Wine Challenge, Week 12: California Chardonnay

Photo by Ann Nekr on

If you’ll forgive a brief confession, I did not want to write tonight’s post. In fact, my computer seemed to conspire against my composing it at all, choosing this very day to stymie all efforts by shutting down for updates, the little twerp.

It sensed my anxiety, like the great cats can smell fear. Luckily this puny machine can’t devour me quite so easily. Ha.

Half of this, in fact, was written on my phone. My thumb typing skills, while good, pale in comparison to a real keyboard, thanks to not the weeks of QWERTY-style typing lessons in middle school (BLEH), but instead to hours upon hours of online chat and tabletop roleplay on Instant Messenger.

What? High school bored me, and homework was stupid.

Back to the point, the — responsibility? blame? finger-pointing-at-anything-but-myself? — for a lack of desire to address tonight’s post falls on the wine.

More to the real issue, California wine.

I’m being a good person here and admitting to a bias: I’m not typically a fan of these. Yes, I can hear you putting your hands up in a “huh, what?” gesture, confusion begging for the admission as to my why on this. Truth be told, I … dunno. Truly.

Perhaps it’s the mass-market nature of a large portion of California wine, combined with overblown excitement about what tends to be super-jammy flavors (in the specific case of Pinot Noir), over-oaking and too much flavor fiddling. Not all California wines do this, though. Some are pretty fantastic.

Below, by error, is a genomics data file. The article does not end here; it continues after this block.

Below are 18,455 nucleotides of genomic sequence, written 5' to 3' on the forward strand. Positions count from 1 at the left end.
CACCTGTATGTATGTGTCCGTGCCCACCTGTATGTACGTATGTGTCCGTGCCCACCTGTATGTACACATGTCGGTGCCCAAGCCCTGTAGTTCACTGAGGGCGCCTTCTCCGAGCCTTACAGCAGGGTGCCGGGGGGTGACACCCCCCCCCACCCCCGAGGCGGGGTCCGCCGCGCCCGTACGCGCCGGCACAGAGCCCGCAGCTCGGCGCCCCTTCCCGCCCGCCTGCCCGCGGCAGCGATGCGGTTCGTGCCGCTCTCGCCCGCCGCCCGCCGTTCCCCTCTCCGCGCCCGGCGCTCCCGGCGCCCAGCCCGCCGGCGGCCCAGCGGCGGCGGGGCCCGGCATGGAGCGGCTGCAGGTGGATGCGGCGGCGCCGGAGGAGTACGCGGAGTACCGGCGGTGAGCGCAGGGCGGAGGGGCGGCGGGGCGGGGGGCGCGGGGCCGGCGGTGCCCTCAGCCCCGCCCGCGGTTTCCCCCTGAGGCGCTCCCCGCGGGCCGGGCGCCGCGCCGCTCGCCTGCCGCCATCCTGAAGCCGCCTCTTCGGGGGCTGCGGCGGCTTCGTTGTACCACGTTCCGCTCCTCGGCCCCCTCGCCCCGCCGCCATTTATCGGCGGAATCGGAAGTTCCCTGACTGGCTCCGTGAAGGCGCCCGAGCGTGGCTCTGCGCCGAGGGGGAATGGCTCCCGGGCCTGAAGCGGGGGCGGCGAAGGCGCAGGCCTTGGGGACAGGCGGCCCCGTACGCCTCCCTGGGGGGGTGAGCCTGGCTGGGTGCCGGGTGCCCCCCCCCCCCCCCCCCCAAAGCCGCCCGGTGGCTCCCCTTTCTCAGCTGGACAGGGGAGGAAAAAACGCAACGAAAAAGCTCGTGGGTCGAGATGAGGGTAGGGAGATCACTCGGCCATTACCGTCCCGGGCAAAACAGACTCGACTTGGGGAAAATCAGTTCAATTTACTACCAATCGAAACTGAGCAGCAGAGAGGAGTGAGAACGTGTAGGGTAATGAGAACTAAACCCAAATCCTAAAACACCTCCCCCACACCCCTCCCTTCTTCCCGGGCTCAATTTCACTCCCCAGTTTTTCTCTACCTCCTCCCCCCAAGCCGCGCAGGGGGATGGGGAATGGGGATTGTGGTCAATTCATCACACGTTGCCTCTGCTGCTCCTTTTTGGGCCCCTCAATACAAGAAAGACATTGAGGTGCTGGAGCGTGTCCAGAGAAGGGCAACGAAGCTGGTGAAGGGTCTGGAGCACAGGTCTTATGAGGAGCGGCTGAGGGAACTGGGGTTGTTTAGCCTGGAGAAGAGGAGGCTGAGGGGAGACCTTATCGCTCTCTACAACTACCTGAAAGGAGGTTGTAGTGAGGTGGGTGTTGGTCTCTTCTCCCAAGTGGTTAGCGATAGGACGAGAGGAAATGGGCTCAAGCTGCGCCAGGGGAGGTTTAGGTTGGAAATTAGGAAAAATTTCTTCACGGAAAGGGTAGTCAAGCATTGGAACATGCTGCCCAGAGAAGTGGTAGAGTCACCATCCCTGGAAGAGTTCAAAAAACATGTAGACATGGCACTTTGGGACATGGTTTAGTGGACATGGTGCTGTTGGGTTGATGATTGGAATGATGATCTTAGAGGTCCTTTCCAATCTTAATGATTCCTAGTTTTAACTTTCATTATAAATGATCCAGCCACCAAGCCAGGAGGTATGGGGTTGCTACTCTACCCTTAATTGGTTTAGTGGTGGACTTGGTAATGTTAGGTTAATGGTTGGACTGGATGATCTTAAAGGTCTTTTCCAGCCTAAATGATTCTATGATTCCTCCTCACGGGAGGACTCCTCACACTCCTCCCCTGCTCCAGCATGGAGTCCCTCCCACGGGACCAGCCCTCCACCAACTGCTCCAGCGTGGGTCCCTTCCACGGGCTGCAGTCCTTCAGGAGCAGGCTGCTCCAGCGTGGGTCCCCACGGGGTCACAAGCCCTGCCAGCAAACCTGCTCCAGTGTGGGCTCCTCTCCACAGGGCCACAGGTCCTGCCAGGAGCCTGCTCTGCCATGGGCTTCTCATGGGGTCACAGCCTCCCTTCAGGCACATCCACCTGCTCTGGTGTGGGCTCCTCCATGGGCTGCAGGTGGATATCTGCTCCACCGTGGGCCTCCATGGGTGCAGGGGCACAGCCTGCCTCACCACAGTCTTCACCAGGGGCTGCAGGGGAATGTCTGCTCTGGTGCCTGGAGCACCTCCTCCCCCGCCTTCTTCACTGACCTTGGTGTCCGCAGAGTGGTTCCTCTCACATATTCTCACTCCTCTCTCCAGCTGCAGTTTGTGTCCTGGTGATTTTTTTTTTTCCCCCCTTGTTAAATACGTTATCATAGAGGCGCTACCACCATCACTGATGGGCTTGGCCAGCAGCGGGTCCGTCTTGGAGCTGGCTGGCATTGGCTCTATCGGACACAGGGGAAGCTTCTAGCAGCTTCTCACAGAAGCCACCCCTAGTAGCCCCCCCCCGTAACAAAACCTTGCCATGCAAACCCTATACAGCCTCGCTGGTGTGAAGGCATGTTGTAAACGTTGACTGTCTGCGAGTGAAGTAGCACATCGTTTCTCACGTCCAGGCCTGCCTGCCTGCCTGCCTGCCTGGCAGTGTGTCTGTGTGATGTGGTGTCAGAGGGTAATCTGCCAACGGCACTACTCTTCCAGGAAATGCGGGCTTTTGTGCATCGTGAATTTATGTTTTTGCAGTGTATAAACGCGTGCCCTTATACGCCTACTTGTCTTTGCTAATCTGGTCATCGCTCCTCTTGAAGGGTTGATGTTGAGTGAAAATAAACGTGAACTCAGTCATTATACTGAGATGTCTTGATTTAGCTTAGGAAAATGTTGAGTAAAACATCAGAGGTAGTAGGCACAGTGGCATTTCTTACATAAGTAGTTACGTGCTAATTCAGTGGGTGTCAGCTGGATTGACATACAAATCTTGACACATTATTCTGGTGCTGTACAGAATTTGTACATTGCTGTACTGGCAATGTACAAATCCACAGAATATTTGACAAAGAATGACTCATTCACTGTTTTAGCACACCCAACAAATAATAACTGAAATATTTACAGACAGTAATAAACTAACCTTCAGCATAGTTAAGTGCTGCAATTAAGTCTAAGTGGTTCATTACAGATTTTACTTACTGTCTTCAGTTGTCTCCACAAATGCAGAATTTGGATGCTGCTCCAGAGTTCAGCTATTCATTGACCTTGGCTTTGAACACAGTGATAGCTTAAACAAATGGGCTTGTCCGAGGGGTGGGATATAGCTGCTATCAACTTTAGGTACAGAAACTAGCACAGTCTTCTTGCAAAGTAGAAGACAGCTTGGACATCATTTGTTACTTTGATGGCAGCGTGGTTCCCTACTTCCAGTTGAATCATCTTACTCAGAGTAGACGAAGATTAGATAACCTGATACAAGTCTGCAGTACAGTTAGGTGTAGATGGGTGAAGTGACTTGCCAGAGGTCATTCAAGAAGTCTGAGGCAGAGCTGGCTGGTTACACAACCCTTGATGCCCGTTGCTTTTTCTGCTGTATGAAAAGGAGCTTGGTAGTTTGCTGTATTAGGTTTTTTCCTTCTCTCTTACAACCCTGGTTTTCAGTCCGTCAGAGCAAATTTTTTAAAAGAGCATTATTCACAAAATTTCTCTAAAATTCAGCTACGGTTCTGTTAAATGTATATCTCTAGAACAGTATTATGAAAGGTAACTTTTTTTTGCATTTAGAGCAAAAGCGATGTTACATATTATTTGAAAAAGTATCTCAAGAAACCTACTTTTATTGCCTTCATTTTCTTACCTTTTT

My hope for the “wine challenge” posts holds that, no matter my personal opinion, I can offer readers an objective view of a wine’s quality so that they’re aware of what they’re buying. Personal opinion ultimately means nothing here when it comes to assessment.

Your palate is different from mine.


Now that that little disclaimer has tumbled off my brain, I can get on with it.


You know you’ve heard of this grape, no matter where you reside, for two in-your-face-neon-sign-level reasons:

  • It’s the most popular and prolific grape planted worldwide, including and especially the United States.
  • It can grow just about anywhere successfully.

For week 11, I gave an overview of the fruit flavor spectrum in white wines, with the notation that a particular grape can sit on a singular point on the spectrum, or it can span a short length of it.

Ready for this?

Chardonnay spans the whole freaking spectrum.

Cooler climates? Austere and citrusy, with lots of minerality. Think Chablis, France.

Warmer climates? Pineapple, melon, mango. Parts of Australia and South Africa can produce wines like these.

It can also go anywhere in between. It’s part of the fun with good ol’ Chard.

Tonight we’re zeroing in on the Russian River Valley AVA of California, a subregion of Sonoma County. While much of this greater growing area touts a warmer climate, the “RRV” stays cooler thanks to the Petaluma Gap, the river for which it’s named, and frequent fog.

A few big-name wineries like Rodney Strong have vineyards here; you can also find without really trying many other producers of much lower volume and potentially higher quality. Just know that should you pursue the latter of these two types, you’ll likely find a price tag to match that quality — often $30+ per bottle.